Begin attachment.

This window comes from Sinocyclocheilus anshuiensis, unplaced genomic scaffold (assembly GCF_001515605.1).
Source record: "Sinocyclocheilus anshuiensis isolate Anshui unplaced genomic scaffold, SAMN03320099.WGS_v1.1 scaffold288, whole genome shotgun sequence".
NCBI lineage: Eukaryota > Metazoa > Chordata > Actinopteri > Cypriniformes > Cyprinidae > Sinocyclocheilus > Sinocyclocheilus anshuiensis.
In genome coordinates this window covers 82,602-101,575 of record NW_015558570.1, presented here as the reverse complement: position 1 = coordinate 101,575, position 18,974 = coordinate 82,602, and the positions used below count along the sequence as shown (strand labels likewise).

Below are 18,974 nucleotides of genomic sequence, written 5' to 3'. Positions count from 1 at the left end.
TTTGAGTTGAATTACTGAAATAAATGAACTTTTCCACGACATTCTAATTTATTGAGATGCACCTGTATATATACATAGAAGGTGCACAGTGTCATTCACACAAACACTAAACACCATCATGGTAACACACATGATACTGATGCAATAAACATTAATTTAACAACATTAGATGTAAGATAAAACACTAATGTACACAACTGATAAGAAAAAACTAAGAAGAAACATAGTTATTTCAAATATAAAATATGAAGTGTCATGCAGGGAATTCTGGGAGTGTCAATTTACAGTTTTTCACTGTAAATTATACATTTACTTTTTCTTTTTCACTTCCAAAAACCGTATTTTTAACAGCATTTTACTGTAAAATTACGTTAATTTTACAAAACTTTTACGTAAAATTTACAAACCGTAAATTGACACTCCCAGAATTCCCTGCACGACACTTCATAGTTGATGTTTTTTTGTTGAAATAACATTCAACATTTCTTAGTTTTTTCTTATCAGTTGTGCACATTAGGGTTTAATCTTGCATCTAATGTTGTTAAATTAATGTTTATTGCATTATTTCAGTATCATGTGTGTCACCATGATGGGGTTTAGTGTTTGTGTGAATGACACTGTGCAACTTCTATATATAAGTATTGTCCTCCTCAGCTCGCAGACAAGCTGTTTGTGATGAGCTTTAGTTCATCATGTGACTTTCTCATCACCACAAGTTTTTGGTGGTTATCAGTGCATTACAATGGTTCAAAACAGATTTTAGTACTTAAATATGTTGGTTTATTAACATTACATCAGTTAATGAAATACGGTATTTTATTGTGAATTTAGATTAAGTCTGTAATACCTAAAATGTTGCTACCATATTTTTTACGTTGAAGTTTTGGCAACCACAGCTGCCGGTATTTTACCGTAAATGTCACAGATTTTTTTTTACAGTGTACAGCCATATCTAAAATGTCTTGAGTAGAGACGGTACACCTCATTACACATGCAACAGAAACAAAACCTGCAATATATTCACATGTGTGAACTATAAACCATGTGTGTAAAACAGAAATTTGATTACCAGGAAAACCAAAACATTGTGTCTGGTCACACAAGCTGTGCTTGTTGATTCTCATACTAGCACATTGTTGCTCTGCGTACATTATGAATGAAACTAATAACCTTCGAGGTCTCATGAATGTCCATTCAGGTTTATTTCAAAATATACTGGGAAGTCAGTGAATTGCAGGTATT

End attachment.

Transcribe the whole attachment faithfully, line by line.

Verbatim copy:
This window comes from Sinocyclocheilus anshuiensis, unplaced genomic scaffold (assembly GCF_001515605.1).
Source record: "Sinocyclocheilus anshuiensis isolate Anshui unplaced genomic scaffold, SAMN03320099.WGS_v1.1 scaffold288, whole genome shotgun sequence".
NCBI lineage: Eukaryota > Metazoa > Chordata > Actinopteri > Cypriniformes > Cyprinidae > Sinocyclocheilus > Sinocyclocheilus anshuiensis.
In genome coordinates this window covers 82,602-101,575 of record NW_015558570.1, presented here as the reverse complement: position 1 = coordinate 101,575, position 18,974 = coordinate 82,602, and the positions used below count along the sequence as shown (strand labels likewise).

Below are 18,974 nucleotides of genomic sequence, written 5' to 3'. Positions count from 1 at the left end.
TTTGAGTTGAATTACTGAAATAAATGAACTTTTCCACGACATTCTAATTTATTGAGATGCACCTGTATATATACATAGAAGGTGCACAGTGTCATTCACACAAACACTAAACACCATCATGGTAACACACATGATACTGATGCAATAAACATTAATTTAACAACATTAGATGTAAGATAAAACACTAATGTACACAACTGATAAGAAAAAACTAAGAAGAAACATAGTTATTTCAAATATAAAATATGAAGTGTCATGCAGGGAATTCTGGGAGTGTCAATTTACAGTTTTTCACTGTAAATTATACATTTACTTTTTCTTTTTCACTTCCAAAAACCGTATTTTTAACAGCATTTTACTGTAAAATTACGTTAATTTTACAAAACTTTTACGTAAAATTTACAAACCGTAAATTGACACTCCCAGAATTCCCTGCACGACACTTCATAGTTGATGTTTTTTTGTTGAAATAACATTCAACATTTCTTAGTTTTTTCTTATCAGTTGTGCACATTAGGGTTTAATCTTGCATCTAATGTTGTTAAATTAATGTTTATTGCATTATTTCAGTATCATGTGTGTCACCATGATGGGGTTTAGTGTTTGTGTGAATGACACTGTGCAACTTCTATATATAAGTATTGTCCTCCTCAGCTCGCAGACAAGCTGTTTGTGATGAGCTTTAGTTCATCATGTGACTTTCTCATCACCACAAGTTTTTGGTGGTTATCAGTGCATTACAATGGTTCAAAACAGATTTTAGTACTTAAATATGTTGGTTTATTAACATTACATCAGTTAATGAAATACGGTATTTTATTGTGAATTTAGATTAAGTCTGTAATACCTAAAATGTTGCTACCATATTTTTTACGTTGAAGTTTTGGCAACCACAGCTGCCGGTATTTTACCGTAAATGTCACAGATTTTTTTTTACAGTGTACAGCCATATCTAAAATGTCTTGAGTAGAGACGGTACACCTCATTACACATGCAACAGAAACAAAACCTGCAATATATTCACATGTGTGAACTATAAACCATGTGTGTAAAACAGAAATTTGATTACCAGGAAAACCAAAACATTGTGTCTGGTCACACAAGCTGTGCTTGTTGATTCTCATACTAGCACATTGTTGCTCTGCGTACATTATGAATGAAACTAATAACCTTCGAGGTCTCATGAATGTCCATTCAGGTTTATTTCAAAATATACTGGGAAGTCAGTGAATTGCAGGTATT